Rent This Space

Brendan Keenan has an interesting article in the Independent today on the services sector:

Most of the growth in services exports is based on the same model as the previous boom in merchandise exports; the performance of foreign companies which have located operations here, for tax reasons to a large extent.

Despite its 50 years of success, there has always been scepticism about this model. If anything, the scepticism has grown, partly because Ireland has become more expensive, and partly in the belief that, 50 years notwithstanding, it cannot last forever and therefore must one day come to an end.

Neither of these propositions is self-evident. Total labour costs in Ireland are still among the lowest in the EU, according to this week’s survey from Deloitte. There is more of a problem with non-pay costs, but a tough-minded government could sort out a lot of that if the situation really demanded.

My own (fairly limited) experience of this -in terms of decisive factors for companies looking to expand or reduce service operations here- is that the cost of commercial rental property constitutes a thumping proportion of running costs.

A lot of service firms will look at their requirements in terms of the number of transactions to be handled (invoices to be processed, calls to be answered, whatever), and then assess their options based on how much it would cost to have a single transaction performed in a range of locations (Dublin, Warsaw, Mumbai, wherever). So for instance they’ll say $120 in Chicago, $50 in Dublin, $26 in Warsaw, etc. Having spoken to a few people about this, it would appear that in the case of Dublin, a lot of that $50 is made up of rental costs for office space. In dollars, transaction costs in Ireland over the last number of years for firms investing in Ireland have risen pretty dramatically relative to other locations, but -from what I have been told- this is not down significantly to wage inflation, but rather to rental prices (as well, of course, as a falling dollar).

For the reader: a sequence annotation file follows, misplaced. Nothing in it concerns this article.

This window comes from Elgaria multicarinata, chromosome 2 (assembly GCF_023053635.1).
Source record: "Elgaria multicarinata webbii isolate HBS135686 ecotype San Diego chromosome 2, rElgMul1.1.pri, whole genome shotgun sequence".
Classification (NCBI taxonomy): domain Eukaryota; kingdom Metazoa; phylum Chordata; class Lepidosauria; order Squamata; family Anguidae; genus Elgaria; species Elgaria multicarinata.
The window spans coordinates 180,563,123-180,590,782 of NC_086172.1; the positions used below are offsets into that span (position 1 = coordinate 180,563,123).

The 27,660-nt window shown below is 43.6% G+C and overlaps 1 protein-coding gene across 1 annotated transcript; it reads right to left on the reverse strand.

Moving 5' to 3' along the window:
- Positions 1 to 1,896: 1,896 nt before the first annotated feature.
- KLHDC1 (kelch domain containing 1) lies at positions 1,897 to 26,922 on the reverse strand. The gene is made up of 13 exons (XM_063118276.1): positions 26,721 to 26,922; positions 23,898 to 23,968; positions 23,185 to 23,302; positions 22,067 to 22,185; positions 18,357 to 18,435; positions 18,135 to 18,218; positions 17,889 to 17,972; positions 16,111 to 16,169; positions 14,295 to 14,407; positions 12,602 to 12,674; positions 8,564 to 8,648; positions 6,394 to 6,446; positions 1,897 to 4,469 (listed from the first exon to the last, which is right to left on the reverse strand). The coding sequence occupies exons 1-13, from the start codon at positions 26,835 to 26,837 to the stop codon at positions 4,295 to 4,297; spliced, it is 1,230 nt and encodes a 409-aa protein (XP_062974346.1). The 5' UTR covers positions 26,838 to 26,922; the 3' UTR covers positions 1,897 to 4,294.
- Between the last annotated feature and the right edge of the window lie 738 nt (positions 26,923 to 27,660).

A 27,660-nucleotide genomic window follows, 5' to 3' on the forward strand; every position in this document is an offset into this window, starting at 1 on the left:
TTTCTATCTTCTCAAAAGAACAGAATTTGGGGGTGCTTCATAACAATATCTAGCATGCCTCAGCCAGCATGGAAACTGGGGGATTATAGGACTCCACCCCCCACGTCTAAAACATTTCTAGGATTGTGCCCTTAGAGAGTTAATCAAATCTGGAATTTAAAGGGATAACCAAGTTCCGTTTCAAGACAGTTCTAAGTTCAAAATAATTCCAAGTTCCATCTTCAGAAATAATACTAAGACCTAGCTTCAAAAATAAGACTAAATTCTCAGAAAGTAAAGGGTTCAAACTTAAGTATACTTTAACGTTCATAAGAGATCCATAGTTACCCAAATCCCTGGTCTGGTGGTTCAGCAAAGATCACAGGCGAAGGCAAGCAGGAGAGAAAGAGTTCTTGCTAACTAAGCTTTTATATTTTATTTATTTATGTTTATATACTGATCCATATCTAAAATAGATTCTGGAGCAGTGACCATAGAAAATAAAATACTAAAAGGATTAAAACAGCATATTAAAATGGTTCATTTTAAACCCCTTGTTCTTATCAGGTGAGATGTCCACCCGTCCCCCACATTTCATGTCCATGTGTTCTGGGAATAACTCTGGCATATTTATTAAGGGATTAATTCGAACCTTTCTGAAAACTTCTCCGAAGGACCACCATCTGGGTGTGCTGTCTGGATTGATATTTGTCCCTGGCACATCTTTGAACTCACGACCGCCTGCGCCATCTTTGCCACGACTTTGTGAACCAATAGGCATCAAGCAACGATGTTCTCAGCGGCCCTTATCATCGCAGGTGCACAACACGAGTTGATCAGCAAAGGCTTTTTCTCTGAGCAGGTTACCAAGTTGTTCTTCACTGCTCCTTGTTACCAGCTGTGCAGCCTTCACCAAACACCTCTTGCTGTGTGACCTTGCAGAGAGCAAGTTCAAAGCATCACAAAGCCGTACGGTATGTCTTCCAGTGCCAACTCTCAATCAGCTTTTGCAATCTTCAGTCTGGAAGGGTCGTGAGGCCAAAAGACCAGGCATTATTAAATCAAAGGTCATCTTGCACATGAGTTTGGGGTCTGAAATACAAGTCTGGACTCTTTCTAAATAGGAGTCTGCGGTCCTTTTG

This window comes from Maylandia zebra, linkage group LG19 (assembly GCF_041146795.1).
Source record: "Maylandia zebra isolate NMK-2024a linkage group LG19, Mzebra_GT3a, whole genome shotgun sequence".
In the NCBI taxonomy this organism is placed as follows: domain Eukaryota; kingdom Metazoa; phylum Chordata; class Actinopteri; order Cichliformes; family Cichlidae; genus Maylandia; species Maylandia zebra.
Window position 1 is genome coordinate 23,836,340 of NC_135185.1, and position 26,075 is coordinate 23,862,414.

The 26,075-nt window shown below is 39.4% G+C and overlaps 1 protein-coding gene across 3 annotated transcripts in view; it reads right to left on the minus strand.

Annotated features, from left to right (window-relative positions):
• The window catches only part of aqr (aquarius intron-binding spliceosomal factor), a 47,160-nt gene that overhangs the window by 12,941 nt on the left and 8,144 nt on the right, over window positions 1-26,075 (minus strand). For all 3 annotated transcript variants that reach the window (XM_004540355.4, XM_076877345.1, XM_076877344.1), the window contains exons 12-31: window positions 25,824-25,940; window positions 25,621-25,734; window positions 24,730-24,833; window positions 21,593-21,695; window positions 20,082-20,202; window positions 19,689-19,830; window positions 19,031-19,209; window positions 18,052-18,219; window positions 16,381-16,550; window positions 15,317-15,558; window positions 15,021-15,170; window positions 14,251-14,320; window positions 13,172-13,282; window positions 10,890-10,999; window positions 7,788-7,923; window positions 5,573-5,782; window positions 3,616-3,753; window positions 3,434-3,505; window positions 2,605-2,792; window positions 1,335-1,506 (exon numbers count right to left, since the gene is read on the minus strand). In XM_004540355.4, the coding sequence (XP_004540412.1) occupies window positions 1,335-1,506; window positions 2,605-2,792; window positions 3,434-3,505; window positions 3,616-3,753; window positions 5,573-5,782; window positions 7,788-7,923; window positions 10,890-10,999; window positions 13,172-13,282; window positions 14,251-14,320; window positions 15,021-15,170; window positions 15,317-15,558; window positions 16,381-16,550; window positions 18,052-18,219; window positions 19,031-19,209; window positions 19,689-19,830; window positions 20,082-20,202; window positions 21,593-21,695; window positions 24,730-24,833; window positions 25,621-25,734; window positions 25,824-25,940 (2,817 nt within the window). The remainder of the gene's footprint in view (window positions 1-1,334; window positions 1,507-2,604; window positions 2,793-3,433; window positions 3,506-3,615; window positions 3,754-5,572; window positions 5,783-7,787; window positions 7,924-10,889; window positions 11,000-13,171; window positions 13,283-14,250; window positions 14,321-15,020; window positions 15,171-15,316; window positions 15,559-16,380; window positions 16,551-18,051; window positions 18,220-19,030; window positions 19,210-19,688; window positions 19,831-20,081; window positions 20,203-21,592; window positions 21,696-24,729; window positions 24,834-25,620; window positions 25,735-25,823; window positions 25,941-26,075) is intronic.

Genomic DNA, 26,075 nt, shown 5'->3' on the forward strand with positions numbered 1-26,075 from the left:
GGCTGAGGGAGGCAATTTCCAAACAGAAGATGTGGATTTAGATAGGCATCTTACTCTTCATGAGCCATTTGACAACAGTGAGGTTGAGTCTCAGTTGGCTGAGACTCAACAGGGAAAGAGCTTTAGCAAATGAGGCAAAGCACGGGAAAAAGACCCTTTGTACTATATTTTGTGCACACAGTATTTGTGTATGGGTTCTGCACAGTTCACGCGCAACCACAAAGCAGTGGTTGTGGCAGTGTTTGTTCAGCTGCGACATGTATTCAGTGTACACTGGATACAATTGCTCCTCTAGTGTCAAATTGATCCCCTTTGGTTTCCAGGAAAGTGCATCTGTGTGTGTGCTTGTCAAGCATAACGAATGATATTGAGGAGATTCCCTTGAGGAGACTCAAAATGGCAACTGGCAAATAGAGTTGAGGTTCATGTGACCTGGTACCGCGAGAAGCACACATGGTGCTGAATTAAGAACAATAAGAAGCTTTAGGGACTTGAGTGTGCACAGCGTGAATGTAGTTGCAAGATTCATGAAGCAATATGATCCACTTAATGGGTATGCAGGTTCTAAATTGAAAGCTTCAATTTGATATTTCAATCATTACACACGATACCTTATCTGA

In commercial property, prime rent per square metre per year in Dublin is €646, compared with €300 in Warsaw, and €210 in Budapest, according to this report by Knight Frank. Now before I proceed, I should point out that I know nothing about the specifics of the commercial rental market, so I don’t know how inelastic the overall demand for rental property in Ireland is.

What I do know is that there are plenty of places constantly looking to shift operations to other locations because Ireland is not cheap enough, and for these firms, demand for rental property is relatively elastic. Not so much the case for firms where transactions are relatively complex, requiring a lot of specialist knowledge, since it costs more to shift things, but for those jobs where you can train someone to do the job in a couple of months or less, there is constant pressure to shift operations elsewhere.

It would be interesting to see if the ‘tough mindedness’ Brendan Keenan sees as required from the government would extend to bringing down commercial property rents. I’m cynically inclined to think that such ‘tough mindedness’ would be applied to not bringing down commercial property rents, it being somewhat easier to focus, even though labour costs are still relatively low, on ‘wage restraint across all sectors‘, calling on our sense of duty to the nation, and by extension, to the prosperity of commercial property investors.

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January 2008

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